ATHENS (Reuters) - A surge in exports has given Greece a glimmer of hope in the grim aftermath of its debt crisis, but underlying figures show a lack of competitiveness that is at the root of its problems is not going away.
Exports surged 35 percent in the last quarter of 2010, chiefly on the back of booming global commodity prices, which drove sales of Greece’s iron bars, aluminium and copper up by as much as 75 percent in the January to November period.
That has done little to stem the overall slide in growth due to public sector cutbacks that are Athens’ contribution to last year’s international bailout package, but it has allowed the government to claim it is making progress with reforms.
“Greece is having a veritable export explosion,” Prime Minister George Papandreou said last month. “This is due to continuous structural reform and the sacrifices the Greek people made last year.”
Analysts, however, say the commodities boom only masks the country’s lack of successful manufacturing and services sectors that can compete for market share in the world’s fastest-growing emerging markets.
“The exports surge is nothing revolutionary, Greece is benefiting from the commodities cycle,” said Nikos Magginas, an analyst at the National Bank of Greece.
The conclusion of most is that Greece faces the harsh reality of simply having to reduce wages at home to make business more competitive in the short term — and there is as yet little sign of that happening.
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Bank of Greece press release: here
Bank of Greece press release: here
With years of EU- and IMF-imposed austerity still ahead, export performance will be key to whether Greece can create enough economic growth to service its huge debt, expected to hit about 160 percent of GDP after the bailout expires in 2013.
Foreign sales of petroleum products also rose 97 percent year-on-year in the fourth quarter, but that was also chiefly due to higher world oil prices.
Exports of non-oil products, by contrast, rose just 1.9 percent, according to central bank data, and the metals sales also hold little hope of a grand expansion.
“Metal sales are rising but there is no significant increase in volumes,” said Victor Labate, an analyst at National Securities.
The export performance also pales next to that of its EU partners. Total EU exports rose at an annual pace of 18 percent in January to November of last year, according to Eurostat figures, three times faster than Greece’s.
“Greece is benefiting less from the strength of global demand,” said Ben May of Capital Economics. “Greek firms’ export orders remain far weaker than the equivalent euro zone index.”
The boom has lifted the shares of metals firms and refiners such as Viohalco VIO.AT and Hellenic Petroleum (HEPr.AT), which have outperformed the Athens benchmark index .ATG. But it did not stop GDP from shrinking at a record annual pace of 6.6 percent in Q4, its fastest decline since the 1970s.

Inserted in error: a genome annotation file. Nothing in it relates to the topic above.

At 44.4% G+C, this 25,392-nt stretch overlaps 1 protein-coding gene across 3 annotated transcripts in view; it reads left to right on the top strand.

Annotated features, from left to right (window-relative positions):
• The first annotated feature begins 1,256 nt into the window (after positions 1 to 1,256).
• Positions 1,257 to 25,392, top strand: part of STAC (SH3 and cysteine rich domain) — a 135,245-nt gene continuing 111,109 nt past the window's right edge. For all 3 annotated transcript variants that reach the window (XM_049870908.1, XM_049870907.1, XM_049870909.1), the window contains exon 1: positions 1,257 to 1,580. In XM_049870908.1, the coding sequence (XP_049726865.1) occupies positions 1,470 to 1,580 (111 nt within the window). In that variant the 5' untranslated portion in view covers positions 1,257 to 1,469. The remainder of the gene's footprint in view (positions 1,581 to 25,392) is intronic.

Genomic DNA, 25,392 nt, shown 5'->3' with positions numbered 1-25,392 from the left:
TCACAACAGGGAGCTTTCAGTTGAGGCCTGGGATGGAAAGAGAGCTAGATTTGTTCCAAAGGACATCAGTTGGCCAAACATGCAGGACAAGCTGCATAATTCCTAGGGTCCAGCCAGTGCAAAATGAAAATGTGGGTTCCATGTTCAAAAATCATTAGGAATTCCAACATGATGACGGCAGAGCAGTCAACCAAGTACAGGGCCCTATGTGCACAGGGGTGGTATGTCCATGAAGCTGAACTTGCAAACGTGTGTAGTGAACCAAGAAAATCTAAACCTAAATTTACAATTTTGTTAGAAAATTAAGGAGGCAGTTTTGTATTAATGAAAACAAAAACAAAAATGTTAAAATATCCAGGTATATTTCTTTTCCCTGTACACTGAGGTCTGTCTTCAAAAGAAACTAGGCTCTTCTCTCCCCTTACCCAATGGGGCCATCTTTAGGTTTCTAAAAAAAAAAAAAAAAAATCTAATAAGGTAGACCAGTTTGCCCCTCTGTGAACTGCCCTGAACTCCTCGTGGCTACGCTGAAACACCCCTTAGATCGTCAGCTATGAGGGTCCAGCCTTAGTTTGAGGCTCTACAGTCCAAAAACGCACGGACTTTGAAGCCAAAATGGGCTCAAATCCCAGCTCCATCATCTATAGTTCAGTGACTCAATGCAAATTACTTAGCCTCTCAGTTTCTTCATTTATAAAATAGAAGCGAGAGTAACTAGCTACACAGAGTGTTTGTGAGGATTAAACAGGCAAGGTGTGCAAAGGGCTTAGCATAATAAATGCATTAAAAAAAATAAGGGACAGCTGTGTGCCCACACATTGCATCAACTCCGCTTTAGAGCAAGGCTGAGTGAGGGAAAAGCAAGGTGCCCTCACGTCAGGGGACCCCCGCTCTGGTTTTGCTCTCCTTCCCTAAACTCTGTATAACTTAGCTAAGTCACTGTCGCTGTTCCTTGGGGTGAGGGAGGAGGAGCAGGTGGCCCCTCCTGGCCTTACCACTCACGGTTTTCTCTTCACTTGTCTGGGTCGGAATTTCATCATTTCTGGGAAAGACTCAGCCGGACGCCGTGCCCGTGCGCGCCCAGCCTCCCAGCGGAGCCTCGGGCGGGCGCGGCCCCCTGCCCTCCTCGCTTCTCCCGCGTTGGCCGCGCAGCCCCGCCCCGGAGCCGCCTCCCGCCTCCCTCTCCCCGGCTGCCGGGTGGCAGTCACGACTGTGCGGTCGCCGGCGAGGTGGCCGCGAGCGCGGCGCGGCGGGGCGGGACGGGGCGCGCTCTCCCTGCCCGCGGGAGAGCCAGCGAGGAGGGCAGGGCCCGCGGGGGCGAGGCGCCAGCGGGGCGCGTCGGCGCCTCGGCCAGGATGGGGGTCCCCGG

Private sector wages were frozen last year and they may need to fall to boost exports’ competitiveness in the short term.
This was the model adopted by EU members Latvia and Lithuania to get their economies going again without devaluing their currencies and Greece is similarly locked into the euro.
But Greece is a much bigger economy with years of relative prosperity behind it and policymakers and the public reject the idea that wage cuts will solve the problem.
“We can’t compete on the logic of granting Chinese or Indian salaries,” Papandreou, who has axed civil servants’ pay to slash the country’s budget gap, said last month.
Irking the EU and the IMF, Papandreou’s Socialist government has watered down a law which would theoretically allow companies to cut wages over the objections of labour unions.
Neogal, a small dairy producer which was the first to try to apply the law, quickly gave up after being confronted with a wave of bad press and consumers’ protests.
About two thirds of Greek exports are low-tech, low-profit wares such as foodstuffs and building materials, compared with just one third in the euro area. This needs to change and the government is using EU funds to subsidize research.
The small size of Greek companies — about 85 percent of them employ less than 10 people — leaves them struggling to make inroads into the roaring but distant markets of China and India. Goods sold there account for just 1.2 percent of the total, offering little hope for any quick gains.
Greek exports of manufactured goods account for about 10 percent of GDP, according to central bank figures. Unless this gets closer to the euro zone average of about 30 percent, any hopes for an export-led recovery are remote.
“The currently small size of exports implies that very dynamic growth rates will be necessary for this demand component to pull the whole economy back to growth,” said the European Commission in a report last month.
Despite an estimated export rise of 5 percent in 2011, the Commission expects the Greek economy to shrink by about 3 percent this year, its third consecutive year of recession.
Analysts say that if Greece bets on a turnaround in 2011, it would do better to rely on more traditional foreign currency earners, such as tourism and shipping. They too would benefit from lower wages and lower prices.
“These remain the best hopes for a recovery,” said National Bank’s Magginas. (Editing by Patrick Graham)